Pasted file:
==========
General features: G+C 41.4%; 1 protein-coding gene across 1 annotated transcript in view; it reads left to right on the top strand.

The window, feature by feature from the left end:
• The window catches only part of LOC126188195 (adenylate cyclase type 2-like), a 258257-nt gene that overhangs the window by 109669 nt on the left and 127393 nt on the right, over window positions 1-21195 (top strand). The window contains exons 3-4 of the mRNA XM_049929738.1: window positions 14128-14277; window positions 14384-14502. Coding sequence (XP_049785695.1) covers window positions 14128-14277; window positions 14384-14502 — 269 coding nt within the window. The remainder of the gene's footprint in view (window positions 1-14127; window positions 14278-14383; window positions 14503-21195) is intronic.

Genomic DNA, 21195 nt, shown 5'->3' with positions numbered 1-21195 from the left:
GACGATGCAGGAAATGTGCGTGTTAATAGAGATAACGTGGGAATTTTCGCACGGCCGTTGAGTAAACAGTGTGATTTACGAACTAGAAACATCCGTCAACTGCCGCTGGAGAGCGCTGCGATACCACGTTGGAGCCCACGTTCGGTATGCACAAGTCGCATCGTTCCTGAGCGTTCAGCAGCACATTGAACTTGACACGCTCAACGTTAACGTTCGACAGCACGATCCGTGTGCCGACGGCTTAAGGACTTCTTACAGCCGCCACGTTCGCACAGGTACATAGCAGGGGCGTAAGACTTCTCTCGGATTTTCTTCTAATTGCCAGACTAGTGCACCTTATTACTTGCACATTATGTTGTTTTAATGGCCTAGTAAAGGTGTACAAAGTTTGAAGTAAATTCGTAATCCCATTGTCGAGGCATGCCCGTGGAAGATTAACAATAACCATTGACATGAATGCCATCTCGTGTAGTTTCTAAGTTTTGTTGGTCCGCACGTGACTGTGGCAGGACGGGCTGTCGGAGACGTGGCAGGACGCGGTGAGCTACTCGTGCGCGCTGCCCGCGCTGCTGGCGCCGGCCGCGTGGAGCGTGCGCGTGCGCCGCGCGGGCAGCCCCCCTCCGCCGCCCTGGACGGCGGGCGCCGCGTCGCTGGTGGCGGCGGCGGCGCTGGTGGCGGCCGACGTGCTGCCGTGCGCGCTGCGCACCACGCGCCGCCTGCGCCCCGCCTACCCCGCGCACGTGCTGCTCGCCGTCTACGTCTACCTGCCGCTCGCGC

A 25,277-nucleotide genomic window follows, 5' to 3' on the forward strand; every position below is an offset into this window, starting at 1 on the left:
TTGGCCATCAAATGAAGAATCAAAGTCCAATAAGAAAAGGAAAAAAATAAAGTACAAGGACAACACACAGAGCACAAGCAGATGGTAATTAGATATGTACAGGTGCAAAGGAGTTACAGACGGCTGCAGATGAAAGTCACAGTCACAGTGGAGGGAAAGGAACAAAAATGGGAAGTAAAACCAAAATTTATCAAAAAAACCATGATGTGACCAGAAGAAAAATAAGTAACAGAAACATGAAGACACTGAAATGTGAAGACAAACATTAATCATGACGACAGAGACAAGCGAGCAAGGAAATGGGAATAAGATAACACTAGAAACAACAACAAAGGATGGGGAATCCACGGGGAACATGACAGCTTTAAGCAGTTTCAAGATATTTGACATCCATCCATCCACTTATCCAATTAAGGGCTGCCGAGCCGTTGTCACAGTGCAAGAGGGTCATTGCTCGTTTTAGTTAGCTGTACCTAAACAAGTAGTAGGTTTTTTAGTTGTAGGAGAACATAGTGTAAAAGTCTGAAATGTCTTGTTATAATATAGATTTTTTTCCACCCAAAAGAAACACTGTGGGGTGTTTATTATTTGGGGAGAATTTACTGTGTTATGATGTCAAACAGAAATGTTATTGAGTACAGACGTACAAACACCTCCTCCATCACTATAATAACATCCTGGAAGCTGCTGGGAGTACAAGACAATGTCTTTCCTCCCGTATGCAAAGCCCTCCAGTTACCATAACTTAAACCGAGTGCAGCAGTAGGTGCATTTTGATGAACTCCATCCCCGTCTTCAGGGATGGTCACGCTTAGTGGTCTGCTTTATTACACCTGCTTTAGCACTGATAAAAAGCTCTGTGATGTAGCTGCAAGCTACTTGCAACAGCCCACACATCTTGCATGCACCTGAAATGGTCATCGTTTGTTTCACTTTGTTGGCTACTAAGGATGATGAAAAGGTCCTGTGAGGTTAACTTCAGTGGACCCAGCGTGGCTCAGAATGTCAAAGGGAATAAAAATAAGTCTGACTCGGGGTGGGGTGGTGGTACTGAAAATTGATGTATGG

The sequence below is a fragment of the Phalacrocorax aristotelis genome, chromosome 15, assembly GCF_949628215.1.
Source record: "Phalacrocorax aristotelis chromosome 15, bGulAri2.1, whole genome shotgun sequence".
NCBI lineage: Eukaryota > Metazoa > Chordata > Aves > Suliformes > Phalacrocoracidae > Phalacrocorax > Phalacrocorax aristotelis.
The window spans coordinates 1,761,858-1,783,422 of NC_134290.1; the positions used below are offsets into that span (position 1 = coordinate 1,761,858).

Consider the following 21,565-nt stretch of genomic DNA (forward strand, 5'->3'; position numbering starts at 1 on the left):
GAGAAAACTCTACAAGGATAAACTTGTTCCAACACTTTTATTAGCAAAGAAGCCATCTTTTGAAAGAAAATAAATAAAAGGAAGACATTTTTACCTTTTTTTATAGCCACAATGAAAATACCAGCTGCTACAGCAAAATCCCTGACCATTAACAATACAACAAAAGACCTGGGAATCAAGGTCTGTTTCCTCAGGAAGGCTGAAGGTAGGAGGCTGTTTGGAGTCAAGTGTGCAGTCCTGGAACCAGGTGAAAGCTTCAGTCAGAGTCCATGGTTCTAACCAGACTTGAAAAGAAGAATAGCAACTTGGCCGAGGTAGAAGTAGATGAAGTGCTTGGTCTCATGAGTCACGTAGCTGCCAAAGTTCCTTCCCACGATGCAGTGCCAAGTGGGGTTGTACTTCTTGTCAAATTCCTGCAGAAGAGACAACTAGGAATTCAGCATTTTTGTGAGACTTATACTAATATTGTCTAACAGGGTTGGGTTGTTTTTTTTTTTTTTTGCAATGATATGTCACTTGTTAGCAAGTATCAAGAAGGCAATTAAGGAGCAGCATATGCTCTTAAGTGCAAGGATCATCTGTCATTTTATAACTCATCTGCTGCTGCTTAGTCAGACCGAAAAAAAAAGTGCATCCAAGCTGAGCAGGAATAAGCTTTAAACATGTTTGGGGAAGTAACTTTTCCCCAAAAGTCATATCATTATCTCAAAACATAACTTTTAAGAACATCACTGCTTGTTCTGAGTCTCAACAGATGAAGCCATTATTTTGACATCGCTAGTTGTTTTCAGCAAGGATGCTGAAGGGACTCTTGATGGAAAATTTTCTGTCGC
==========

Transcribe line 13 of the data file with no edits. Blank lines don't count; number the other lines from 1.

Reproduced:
GAGAAAACTCTACAAGGATAAACTTGTTCCAACACTTTTATTAGCAAAGAAGCCATCTTTTGAAAGAAAATAAATAAAAGGAAGACATTTTTACCTTTTTTTATAGCCACAATGAAAATACCAGCTGCTACAGCAAAATCCCTGACCATTAACAATACAACAAAAGACCTGGGAATCAAGGTCTGTTTCCTCAGGAAGGCTGAAGGTAGGAGGCTGTTTGGAGTCAAGTGTGCAGTCCTGGAACCAGGTGAAAGCTTCAGTCAGAGTCCATGGTTCTAACCAGACTTGAAAAGAAGAATAGCAACTTGGCCGAGGTAGAAGTAGATGAAGTGCTTGGTCTCATGAGTCACGTAGCTGCCAAAGTTCCTTCCCACGATGCAGTGCCAAGTGGGGTTGTACTTCTTGTCAAATTCCTGCAGAAGAGACAACTAGGAATTCAGCATTTTTGTGAGACTTATACTAATATTGTCTAACAGGGTTGGGTTGTTTTTTTTTTTTTTTGCAATGATATGTCACTTGTTAGCAAGTATCAAGAAGGCAATTAAGGAGCAGCATATGCTCTTAAGTGCAAGGATCATCTGTCATTTTATAACTCATCTGCTGCTGCTTAGTCAGACCGAAAAAAAAAGTGCATCCAAGCTGAGCAGGAATAAGCTTTAAACATGTTTGGGGAAGTAACTTTTCCCCAAAAGTCATATCATTATCTCAAAACATAACTTTTAAGAACATCACTGCTTGTTCTGAGTCTCAACAGATGAAGCCATTATTTTGACATCGCTAGTTGTTTTCAGCAAGGATGCTGAAGGGACTCTTGATGGAAAATTTTCTGTCGC